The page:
Sebastien Haller, Cote d’Ivoire, and AFCON redemption stories


It wasn’t written in the stars. They simply gatecrashed into the clouds, tore the form books and rewrote the script.

Down and out in the group stages, they were left for dead, and their French coach, Jean-Louis Gasset, was sacrificed. But they came back from the grave and qualified for the Round of 16 as the fourth-best third-place teams.

Multiple times in the knockout stages, they snatched victories from the jaws of defeat. Rinse and repeat. They did the same in the final against the Super Eagles of Nigeria.


These Ivorians, eh. Comeback kings. Now three-time African Champions.

Enter 40-year-old Emerse Fae, a coaching assistant under Gasset, who was drafted in as replacement for the French man. Fae’s professional career included appearances for French clubs Nantes and OG Nice, as well as English club Reading FC, but his playing career was cut short by injuries.

Taking the reins in the biggest tournament of his coaching career, Fae drove against the odds. His reputation, that of his team and national pride was at stake. He had a leading role to galvanize a despondent team and reignite a whole country. It was win or bust.


As a professional player, Fae wasn’t part of the Ivorian team that lost the 2012 final and then won the 2015 AFCON title. But he had seen and experienced enough setbacks to know what it means to eventually triumph.

Like the rest of the team, Ivorian player, Franck Kessie, had come under fierce criticisms after they embarrassingly lost 4-0 to Equatorial Guinea in the group stages to leave their qualification to the Round of 16 hanging by a thread. But, after a Morocco lone goal win redeemed their chances, Kessie and his teammates picked up steam from then and never stopped rolling.

Add the Didier Drogba effect to that winning run. When the Chelsea legend and Ivorian icon came onto the pitch with the AFCON 2023 trophy, he held the hope and expectations of the team, the 60,000-capacity crowd and the whole nation, in his hands. Drogba’s presence throughout the tournament was key motivation for the Elephants.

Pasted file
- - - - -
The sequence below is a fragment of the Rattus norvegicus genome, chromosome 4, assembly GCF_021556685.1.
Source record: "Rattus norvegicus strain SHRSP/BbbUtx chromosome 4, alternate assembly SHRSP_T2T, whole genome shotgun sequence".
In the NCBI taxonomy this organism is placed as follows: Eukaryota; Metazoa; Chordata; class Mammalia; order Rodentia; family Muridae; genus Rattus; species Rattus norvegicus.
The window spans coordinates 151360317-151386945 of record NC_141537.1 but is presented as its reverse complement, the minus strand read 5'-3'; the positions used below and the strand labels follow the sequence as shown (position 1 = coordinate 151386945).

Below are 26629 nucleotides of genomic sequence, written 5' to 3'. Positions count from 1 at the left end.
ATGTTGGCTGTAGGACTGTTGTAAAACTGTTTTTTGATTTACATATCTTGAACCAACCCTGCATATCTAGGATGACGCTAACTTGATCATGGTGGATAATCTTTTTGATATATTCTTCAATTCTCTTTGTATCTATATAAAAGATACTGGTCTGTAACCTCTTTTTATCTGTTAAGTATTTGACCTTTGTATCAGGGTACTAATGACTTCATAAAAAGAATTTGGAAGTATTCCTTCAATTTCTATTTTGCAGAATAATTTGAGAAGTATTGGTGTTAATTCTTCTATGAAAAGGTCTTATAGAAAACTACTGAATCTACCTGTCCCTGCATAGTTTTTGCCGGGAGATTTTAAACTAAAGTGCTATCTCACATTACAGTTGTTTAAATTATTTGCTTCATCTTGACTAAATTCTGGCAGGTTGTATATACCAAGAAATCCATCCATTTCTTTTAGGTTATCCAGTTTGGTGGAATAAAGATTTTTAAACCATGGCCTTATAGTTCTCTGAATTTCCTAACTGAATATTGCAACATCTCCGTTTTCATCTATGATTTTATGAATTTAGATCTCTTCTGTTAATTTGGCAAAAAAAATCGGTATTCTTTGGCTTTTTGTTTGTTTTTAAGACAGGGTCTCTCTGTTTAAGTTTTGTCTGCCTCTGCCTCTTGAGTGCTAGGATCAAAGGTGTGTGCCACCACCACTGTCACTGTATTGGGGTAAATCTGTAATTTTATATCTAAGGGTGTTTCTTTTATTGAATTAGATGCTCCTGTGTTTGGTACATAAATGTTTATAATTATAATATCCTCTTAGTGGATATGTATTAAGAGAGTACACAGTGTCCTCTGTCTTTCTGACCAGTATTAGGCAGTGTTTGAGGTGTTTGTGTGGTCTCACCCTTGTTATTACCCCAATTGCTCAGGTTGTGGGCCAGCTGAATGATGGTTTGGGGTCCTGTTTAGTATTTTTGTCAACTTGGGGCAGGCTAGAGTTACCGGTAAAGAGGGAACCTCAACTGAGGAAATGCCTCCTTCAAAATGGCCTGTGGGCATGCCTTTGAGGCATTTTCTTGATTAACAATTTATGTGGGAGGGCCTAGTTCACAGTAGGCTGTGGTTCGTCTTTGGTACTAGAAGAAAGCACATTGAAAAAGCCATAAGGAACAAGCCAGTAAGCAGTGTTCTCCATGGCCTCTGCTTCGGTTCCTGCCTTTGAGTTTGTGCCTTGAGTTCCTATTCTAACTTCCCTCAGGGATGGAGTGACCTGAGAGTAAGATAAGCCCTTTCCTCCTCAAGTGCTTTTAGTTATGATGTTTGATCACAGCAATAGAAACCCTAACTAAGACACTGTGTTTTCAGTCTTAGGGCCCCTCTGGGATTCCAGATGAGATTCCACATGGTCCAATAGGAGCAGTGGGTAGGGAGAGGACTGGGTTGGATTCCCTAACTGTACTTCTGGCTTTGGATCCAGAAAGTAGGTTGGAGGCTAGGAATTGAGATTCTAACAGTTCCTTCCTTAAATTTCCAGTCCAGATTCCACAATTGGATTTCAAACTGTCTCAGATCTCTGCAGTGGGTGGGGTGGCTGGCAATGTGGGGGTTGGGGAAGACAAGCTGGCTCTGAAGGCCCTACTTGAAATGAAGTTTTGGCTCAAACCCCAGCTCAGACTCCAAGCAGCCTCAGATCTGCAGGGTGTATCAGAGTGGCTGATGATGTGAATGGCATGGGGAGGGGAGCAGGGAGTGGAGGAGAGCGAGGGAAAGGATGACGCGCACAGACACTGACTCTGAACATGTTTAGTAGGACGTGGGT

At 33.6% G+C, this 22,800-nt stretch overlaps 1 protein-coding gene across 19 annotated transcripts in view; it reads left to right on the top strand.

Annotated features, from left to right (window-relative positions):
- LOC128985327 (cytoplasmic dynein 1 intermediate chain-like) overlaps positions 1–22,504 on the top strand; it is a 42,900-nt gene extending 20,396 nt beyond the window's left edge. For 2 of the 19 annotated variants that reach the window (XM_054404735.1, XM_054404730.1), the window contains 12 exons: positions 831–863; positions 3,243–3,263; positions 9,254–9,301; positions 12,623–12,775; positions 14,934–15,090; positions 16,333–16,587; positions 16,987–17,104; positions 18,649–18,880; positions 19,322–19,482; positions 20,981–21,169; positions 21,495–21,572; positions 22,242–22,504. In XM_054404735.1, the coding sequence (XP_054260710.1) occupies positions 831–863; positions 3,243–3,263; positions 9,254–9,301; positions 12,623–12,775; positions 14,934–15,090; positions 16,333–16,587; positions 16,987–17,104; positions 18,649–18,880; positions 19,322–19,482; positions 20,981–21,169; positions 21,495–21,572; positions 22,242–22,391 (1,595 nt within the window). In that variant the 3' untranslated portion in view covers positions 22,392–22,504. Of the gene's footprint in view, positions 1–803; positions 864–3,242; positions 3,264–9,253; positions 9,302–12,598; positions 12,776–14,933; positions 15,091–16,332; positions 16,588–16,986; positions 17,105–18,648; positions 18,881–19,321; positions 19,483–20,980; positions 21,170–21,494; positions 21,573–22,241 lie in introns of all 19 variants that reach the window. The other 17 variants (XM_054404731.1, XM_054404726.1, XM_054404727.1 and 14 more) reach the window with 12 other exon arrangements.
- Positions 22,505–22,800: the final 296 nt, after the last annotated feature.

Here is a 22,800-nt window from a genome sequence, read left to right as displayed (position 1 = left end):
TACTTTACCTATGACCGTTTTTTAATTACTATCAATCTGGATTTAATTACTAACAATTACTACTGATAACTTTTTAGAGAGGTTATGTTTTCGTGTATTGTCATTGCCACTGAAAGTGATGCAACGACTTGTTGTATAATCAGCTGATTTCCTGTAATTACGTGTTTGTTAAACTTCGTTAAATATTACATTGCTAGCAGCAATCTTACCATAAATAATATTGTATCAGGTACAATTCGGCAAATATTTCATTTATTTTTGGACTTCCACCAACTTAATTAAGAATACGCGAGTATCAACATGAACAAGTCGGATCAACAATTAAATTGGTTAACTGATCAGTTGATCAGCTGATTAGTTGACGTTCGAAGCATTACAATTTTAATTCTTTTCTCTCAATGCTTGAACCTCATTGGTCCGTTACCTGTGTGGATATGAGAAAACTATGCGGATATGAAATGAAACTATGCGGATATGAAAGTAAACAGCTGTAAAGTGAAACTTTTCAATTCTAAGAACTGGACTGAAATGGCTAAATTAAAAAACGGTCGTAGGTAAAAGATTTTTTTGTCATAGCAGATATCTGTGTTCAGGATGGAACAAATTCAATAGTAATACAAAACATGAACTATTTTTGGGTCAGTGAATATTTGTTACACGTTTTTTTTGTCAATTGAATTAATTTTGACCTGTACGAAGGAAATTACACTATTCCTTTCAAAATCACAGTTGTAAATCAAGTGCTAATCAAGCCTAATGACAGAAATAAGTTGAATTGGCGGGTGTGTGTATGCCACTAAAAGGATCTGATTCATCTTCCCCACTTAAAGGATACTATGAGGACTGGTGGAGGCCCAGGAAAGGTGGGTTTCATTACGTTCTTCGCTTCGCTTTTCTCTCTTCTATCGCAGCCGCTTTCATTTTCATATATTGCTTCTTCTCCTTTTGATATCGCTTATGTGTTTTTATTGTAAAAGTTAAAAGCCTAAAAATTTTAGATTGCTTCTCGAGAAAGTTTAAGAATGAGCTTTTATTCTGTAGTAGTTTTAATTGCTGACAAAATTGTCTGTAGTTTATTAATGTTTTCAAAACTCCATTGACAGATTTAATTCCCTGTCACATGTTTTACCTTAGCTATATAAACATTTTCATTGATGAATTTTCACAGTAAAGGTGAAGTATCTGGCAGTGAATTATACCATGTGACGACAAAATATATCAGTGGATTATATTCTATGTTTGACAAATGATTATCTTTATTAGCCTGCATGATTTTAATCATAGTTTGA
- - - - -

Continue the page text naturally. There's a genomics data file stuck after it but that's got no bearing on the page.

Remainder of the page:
It was the 2012 UEFA Champions League final at the Allianz Arena in Munich, Germany against Bayern Munich. His team was trailing by a goal. Then Drogba rescued Chelsea with a bullet header from a Juan Mata corner kick in the 88th minute of the game to equalize. He helped Chelsea to win the trophy with the last penalty kick.


In the final, when Super Eagles captain, William Troost-Ekong, headed in the first goal via a corner from Ademola Lookman in the 38th minute, it seemed like the momentum was with the Nigerians who were gunning for their fourth AFCON title.

But the Cote D’Ivoire team rose to the occasion buoyed by an almost 60,000-capacity Stade Alassane Ouattara Stadium in Abidjan, covered in a sea of orange. They dominated possession, 67 per cent of it, and had more shots on target compared to just one shot by the Super Eagles.

And unlike their illustrious opponents, it was the Ivorians flying from the wings, spearheaded by the skillful Brighton winger, Simon Adingra, who terrorized the Nigerian defence from the sides.

Kessie equalised in the 62nd minute via a header from a cross by Adingra, who was deservedly named Man-of-the-Match. Kessie’s header didn’t have as much power as Drogba’s in the Munich final, but it was as equally significant.